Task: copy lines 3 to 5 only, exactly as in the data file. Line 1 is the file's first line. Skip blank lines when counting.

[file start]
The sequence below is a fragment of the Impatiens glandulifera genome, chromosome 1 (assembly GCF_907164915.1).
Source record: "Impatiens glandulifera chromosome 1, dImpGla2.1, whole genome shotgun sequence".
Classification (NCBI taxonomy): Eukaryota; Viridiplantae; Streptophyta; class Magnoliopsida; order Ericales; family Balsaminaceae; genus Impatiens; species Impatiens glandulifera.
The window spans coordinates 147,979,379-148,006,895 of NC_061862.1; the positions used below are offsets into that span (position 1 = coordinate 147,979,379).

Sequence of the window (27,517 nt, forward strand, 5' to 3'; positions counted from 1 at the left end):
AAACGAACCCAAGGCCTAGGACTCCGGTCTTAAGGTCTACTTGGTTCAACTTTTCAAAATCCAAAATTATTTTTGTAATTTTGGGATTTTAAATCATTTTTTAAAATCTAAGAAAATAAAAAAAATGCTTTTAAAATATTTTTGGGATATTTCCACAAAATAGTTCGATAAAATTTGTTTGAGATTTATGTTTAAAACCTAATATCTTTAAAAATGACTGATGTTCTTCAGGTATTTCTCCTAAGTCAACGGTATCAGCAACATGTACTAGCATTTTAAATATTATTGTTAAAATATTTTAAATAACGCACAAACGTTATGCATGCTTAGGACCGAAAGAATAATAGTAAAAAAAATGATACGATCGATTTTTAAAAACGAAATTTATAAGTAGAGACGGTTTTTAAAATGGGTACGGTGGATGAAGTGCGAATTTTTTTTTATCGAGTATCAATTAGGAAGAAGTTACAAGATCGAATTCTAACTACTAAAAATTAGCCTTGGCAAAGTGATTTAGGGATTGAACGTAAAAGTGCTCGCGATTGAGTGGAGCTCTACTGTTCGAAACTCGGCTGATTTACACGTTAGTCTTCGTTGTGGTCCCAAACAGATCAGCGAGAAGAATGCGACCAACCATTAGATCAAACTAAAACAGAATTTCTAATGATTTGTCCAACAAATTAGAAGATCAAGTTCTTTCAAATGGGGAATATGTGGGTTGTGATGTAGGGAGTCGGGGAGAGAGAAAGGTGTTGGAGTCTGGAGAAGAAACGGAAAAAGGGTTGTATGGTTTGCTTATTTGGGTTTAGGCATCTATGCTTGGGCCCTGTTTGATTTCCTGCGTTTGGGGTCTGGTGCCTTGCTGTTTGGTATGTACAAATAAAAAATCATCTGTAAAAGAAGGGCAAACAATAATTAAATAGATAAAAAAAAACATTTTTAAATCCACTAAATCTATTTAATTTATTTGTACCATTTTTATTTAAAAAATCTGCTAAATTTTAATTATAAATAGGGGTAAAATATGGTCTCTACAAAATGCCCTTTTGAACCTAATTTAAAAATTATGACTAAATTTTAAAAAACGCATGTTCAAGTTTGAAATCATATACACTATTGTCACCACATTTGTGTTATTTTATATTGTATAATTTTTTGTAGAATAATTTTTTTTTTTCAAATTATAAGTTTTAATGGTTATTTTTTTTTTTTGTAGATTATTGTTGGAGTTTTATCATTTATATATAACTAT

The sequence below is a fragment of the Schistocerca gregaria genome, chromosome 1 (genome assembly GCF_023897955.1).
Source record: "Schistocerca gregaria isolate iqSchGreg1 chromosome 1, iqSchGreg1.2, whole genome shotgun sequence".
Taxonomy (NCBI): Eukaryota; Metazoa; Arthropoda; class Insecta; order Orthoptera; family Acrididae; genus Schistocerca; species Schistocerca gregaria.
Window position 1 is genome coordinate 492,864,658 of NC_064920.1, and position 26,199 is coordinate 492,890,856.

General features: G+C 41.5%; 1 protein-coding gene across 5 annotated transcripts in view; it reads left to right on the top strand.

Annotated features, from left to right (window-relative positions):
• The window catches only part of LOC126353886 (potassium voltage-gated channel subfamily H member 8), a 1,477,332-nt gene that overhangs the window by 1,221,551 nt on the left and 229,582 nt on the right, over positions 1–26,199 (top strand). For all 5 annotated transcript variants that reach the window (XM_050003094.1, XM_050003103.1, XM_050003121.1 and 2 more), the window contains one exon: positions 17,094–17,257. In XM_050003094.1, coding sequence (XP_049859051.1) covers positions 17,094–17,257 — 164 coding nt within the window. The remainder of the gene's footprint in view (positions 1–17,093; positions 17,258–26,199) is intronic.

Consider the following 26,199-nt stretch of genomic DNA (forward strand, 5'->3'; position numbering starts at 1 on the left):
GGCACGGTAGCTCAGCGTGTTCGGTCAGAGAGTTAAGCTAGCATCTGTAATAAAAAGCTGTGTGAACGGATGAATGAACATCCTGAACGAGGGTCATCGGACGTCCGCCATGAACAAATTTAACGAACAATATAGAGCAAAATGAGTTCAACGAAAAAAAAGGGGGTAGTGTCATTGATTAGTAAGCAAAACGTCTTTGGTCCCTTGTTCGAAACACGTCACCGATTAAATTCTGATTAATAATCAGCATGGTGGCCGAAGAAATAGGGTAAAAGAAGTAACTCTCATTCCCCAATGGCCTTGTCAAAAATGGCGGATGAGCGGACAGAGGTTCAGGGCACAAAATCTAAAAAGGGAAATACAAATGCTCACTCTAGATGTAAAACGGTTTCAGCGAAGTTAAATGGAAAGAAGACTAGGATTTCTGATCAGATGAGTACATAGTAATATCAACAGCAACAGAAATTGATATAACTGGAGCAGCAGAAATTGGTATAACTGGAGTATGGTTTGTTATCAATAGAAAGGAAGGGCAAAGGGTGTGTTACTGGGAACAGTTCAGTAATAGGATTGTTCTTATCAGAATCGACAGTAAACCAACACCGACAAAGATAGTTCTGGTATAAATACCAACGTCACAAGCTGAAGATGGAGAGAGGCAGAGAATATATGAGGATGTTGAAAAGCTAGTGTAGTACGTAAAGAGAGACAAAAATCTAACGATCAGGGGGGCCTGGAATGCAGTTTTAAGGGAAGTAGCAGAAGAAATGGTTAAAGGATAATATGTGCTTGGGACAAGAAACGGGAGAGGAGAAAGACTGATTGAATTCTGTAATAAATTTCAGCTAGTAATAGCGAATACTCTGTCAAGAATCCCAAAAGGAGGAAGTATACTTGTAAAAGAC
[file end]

Classification (NCBI taxonomy): Eukaryota; Viridiplantae; Streptophyta; class Magnoliopsida; order Ericales; family Balsaminaceae; genus Impatiens; species Impatiens glandulifera.
The window spans coordinates 147,979,379-148,006,895 of NC_061862.1; the positions used below are offsets into that span (position 1 = coordinate 147,979,379).

Sequence of the window (27,517 nt, forward strand, 5' to 3'; positions counted from 1 at the left end):